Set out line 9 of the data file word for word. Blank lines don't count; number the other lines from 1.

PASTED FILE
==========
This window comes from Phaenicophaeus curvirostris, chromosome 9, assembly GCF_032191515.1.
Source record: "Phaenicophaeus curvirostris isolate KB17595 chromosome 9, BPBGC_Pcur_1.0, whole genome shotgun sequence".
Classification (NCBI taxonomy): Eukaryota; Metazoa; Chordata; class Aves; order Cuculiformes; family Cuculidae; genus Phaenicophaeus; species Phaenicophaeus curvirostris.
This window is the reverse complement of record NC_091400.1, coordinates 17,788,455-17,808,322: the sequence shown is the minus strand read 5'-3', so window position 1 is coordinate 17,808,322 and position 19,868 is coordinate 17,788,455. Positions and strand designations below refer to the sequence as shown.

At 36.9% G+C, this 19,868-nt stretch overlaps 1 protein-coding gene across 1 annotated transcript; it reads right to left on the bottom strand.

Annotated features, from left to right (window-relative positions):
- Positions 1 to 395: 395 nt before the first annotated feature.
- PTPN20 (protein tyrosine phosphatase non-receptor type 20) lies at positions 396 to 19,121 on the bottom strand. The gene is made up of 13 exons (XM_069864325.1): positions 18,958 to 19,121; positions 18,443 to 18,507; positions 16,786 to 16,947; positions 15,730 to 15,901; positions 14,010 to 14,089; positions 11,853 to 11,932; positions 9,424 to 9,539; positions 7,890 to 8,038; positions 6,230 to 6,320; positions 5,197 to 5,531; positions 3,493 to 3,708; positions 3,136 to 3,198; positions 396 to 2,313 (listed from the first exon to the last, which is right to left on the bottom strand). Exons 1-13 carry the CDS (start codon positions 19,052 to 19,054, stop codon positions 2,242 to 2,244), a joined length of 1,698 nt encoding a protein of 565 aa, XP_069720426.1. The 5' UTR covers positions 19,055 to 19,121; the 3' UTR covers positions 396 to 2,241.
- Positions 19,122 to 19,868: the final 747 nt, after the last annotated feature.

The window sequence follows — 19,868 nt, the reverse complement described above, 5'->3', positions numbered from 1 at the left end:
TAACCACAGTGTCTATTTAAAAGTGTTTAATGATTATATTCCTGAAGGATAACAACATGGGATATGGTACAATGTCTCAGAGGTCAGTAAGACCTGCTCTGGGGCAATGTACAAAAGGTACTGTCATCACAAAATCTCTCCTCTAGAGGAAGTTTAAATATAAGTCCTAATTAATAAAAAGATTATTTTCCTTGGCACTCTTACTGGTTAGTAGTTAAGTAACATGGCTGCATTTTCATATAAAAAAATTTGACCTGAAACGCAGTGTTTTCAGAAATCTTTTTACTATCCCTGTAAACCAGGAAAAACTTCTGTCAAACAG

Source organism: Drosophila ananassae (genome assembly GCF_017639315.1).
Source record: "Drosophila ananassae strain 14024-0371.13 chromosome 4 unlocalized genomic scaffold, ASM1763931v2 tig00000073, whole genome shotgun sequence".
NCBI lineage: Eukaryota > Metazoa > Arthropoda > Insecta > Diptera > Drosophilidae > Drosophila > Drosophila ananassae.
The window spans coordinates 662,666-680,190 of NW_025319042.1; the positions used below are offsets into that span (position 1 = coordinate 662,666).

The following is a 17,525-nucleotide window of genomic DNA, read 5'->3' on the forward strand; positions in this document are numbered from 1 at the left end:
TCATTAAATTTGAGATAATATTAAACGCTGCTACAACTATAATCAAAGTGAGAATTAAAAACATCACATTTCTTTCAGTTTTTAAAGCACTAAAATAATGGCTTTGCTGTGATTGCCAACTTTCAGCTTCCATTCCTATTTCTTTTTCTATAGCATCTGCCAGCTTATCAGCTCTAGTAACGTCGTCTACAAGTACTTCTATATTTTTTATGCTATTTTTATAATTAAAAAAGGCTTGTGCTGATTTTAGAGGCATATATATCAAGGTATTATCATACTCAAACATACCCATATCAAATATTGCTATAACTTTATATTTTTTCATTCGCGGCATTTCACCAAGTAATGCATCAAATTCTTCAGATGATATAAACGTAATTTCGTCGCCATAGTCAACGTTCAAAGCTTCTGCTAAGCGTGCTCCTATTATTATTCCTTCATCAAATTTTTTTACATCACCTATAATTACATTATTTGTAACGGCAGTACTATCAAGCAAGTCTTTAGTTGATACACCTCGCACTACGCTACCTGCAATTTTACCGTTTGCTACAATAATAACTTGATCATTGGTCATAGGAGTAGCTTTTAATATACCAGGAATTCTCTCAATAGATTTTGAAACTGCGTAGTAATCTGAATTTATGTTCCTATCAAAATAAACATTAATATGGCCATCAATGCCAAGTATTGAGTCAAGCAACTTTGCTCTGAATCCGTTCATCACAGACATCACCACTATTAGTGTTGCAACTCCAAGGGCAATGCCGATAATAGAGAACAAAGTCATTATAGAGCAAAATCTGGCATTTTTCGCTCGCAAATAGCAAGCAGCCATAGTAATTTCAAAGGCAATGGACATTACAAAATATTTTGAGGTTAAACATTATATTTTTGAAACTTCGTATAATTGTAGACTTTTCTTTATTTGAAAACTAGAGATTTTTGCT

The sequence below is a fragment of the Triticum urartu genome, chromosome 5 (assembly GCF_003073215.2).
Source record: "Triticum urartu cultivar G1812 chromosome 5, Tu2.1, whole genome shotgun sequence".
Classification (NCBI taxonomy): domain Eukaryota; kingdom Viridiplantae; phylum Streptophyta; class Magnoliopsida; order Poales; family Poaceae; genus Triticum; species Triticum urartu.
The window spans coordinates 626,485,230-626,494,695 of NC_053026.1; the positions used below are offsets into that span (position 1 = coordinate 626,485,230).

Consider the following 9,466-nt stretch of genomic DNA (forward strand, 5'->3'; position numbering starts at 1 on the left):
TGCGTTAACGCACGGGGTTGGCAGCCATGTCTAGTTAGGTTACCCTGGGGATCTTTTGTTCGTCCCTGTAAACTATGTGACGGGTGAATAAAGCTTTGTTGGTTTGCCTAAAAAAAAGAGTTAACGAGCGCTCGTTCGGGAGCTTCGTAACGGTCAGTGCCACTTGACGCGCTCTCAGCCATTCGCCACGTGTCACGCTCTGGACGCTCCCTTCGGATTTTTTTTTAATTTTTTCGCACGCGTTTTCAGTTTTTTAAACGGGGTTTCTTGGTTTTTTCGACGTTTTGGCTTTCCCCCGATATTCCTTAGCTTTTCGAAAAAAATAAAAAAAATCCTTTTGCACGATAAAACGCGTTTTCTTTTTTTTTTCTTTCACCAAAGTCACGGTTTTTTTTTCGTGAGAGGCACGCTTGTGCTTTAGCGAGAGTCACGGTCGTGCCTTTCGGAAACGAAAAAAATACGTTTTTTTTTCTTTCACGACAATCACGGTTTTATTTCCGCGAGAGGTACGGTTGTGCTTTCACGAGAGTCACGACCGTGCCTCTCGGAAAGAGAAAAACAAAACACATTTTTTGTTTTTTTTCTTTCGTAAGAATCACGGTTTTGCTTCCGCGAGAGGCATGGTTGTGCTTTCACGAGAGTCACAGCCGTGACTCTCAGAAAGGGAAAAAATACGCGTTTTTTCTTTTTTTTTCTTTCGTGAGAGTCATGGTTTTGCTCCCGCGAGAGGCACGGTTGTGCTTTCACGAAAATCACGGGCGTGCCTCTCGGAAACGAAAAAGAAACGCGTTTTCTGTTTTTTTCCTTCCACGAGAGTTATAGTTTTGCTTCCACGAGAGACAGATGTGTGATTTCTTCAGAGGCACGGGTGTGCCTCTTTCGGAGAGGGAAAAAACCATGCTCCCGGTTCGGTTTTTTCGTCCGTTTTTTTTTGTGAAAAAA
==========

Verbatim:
- Positions 19,122 to 19,868: the final 747 nt, after the last annotated feature.